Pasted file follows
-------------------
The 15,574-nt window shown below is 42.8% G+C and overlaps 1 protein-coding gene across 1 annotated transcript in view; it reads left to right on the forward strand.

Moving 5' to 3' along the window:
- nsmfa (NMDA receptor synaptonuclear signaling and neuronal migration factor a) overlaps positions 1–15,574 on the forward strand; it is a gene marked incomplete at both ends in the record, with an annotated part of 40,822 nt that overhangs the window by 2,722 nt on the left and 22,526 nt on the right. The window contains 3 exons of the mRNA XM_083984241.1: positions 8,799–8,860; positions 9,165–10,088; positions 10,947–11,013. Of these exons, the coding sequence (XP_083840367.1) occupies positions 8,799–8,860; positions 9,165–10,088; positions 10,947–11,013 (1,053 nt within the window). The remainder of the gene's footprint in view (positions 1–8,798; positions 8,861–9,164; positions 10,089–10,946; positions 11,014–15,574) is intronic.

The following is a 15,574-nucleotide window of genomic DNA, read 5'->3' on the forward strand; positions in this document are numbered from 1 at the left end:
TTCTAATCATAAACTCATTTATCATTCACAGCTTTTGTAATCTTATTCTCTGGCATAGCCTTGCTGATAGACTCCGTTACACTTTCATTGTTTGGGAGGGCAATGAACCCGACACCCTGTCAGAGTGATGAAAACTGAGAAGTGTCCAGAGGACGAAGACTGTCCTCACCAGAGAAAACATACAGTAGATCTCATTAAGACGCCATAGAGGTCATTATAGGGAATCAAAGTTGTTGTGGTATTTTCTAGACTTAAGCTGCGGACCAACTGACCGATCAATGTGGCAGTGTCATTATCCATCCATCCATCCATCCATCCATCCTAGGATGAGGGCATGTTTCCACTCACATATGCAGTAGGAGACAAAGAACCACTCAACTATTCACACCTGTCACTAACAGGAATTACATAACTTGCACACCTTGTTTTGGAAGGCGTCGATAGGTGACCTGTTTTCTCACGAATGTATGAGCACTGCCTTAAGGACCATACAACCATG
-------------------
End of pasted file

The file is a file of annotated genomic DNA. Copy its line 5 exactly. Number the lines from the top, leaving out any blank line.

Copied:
TTCTAATCATAAACTCATTTATCATTCACAGCTTTTGTAATCTTATTCTCTGGCATAGCCTTGCTGATAGACTCCGTTACACTTTCATTGTTTGGGAGGGCAATGAACCCGACACCCTGTCAGAGTGATGAAAACTGAGAAGTGTCCAGAGGACGAAGACTGTCCTCACCAGAGAAAACATACAGTAGATCTCATTAAGACGCCATAGAGGTCATTATAGGGAATCAAAGTTGTTGTGGTATTTTCTAGACTTAAGCTGCGGACCAACTGACCGATCAATGTGGCAGTGTCATTATCCATCCATCCATCCATCCATCCATCCTAGGATGAGGGCATGTTTCCACTCACATATGCAGTAGGAGACAAAGAACCACTCAACTATTCACACCTGTCACTAACAGGAATTACATAACTTGCACACCTTGTTTTGGAAGGCGTCGATAGGTGACCTGTTTTCTCACGAATGTATGAGCACTGCCTTAAGGACCATACAACCATG